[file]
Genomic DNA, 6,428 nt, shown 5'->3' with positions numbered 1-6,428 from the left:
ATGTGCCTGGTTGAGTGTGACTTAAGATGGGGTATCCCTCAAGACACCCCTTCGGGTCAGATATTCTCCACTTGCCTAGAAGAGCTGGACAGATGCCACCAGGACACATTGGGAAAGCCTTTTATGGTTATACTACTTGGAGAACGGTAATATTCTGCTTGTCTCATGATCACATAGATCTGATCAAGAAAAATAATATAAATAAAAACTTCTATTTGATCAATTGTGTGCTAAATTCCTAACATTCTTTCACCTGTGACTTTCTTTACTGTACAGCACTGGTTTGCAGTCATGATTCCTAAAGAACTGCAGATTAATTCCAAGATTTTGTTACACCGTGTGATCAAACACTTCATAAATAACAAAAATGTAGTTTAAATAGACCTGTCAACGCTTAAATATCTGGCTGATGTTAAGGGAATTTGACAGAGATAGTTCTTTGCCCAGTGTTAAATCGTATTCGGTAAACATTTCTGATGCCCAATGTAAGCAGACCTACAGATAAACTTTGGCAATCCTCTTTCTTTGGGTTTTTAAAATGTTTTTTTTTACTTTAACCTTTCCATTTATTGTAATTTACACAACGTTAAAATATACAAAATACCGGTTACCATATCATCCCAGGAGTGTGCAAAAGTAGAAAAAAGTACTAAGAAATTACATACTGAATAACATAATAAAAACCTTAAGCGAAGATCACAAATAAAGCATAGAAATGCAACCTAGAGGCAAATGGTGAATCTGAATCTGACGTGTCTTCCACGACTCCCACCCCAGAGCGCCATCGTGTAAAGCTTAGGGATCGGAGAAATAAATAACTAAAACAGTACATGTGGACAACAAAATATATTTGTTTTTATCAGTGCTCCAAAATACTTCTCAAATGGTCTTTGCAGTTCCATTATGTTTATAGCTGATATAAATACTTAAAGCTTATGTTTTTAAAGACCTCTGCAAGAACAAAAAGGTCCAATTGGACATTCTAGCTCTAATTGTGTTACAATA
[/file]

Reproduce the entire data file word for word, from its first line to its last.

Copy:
Genomic DNA, 6,428 nt, shown 5'->3' with positions numbered 1-6,428 from the left:
ATGTGCCTGGTTGAGTGTGACTTAAGATGGGGTATCCCTCAAGACACCCCTTCGGGTCAGATATTCTCCACTTGCCTAGAAGAGCTGGACAGATGCCACCAGGACACATTGGGAAAGCCTTTTATGGTTATACTACTTGGAGAACGGTAATATTCTGCTTGTCTCATGATCACATAGATCTGATCAAGAAAAATAATATAAATAAAAACTTCTATTTGATCAATTGTGTGCTAAATTCCTAACATTCTTTCACCTGTGACTTTCTTTACTGTACAGCACTGGTTTGCAGTCATGATTCCTAAAGAACTGCAGATTAATTCCAAGATTTTGTTACACCGTGTGATCAAACACTTCATAAATAACAAAAATGTAGTTTAAATAGACCTGTCAACGCTTAAATATCTGGCTGATGTTAAGGGAATTTGACAGAGATAGTTCTTTGCCCAGTGTTAAATCGTATTCGGTAAACATTTCTGATGCCCAATGTAAGCAGACCTACAGATAAACTTTGGCAATCCTCTTTCTTTGGGTTTTTAAAATGTTTTTTTTTACTTTAACCTTTCCATTTATTGTAATTTACACAACGTTAAAATATACAAAATACCGGTTACCATATCATCCCAGGAGTGTGCAAAAGTAGAAAAAAGTACTAAGAAATTACATACTGAATAACATAATAAAAACCTTAAGCGAAGATCACAAATAAAGCATAGAAATGCAACCTAGAGGCAAATGGTGAATCTGAATCTGACGTGTCTTCCACGACTCCCACCCCAGAGCGCCATCGTGTAAAGCTTAGGGATCGGAGAAATAAATAACTAAAACAGTACATGTGGACAACAAAATATATTTGTTTTTATCAGTGCTCCAAAATACTTCTCAAATGGTCTTTGCAGTTCCATTATGTTTATAGCTGATATAAATACTTAAAGCTTATGTTTTTAAAGACCTCTGCAAGAACAAAAAGGTCCAATTGGACATTCTAGCTCTAATTGTGTTACAATA